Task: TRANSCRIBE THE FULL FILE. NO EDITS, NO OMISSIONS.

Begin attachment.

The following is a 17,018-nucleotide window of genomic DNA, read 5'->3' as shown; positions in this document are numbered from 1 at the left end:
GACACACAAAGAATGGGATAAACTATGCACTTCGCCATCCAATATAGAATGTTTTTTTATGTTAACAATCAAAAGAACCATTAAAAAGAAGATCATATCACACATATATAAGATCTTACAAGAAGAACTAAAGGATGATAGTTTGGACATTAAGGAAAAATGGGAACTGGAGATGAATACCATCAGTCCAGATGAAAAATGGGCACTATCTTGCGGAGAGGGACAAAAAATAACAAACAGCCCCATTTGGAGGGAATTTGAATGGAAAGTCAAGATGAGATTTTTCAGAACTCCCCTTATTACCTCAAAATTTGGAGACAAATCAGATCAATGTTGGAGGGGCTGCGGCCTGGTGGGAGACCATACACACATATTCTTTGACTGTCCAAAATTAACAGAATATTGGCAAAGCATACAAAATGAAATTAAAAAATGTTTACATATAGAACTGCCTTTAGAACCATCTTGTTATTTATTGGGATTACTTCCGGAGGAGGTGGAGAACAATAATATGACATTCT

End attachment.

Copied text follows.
The following is a 17,018-nucleotide window of genomic DNA, read 5'->3' as shown; positions in this document are numbered from 1 at the left end:
GACACACAAAGAATGGGATAAACTATGCACTTCGCCATCCAATATAGAATGTTTTTTTATGTTAACAATCAAAAGAACCATTAAAAAGAAGATCATATCACACATATATAAGATCTTACAAGAAGAACTAAAGGATGATAGTTTGGACATTAAGGAAAAATGGGAACTGGAGATGAATACCATCAGTCCAGATGAAAAATGGGCACTATCTTGCGGAGAGGGACAAAAAATAACAAACAGCCCCATTTGGAGGGAATTTGAATGGAAAGTCAAGATGAGATTTTTCAGAACTCCCCTTATTACCTCAAAATTTGGAGACAAATCAGATCAATGTTGGAGGGGCTGCGGCCTGGTGGGAGACCATACACACATATTCTTTGACTGTCCAAAATTAACAGAATATTGGCAAAGCATACAAAATGAAATTAAAAAATGTTTACATATAGAACTGCCTTTAGAACCATCTTGTTATTTATTGGGATTACTTCCGGAGGAGGTGGAGAACAATAATATGACATTCT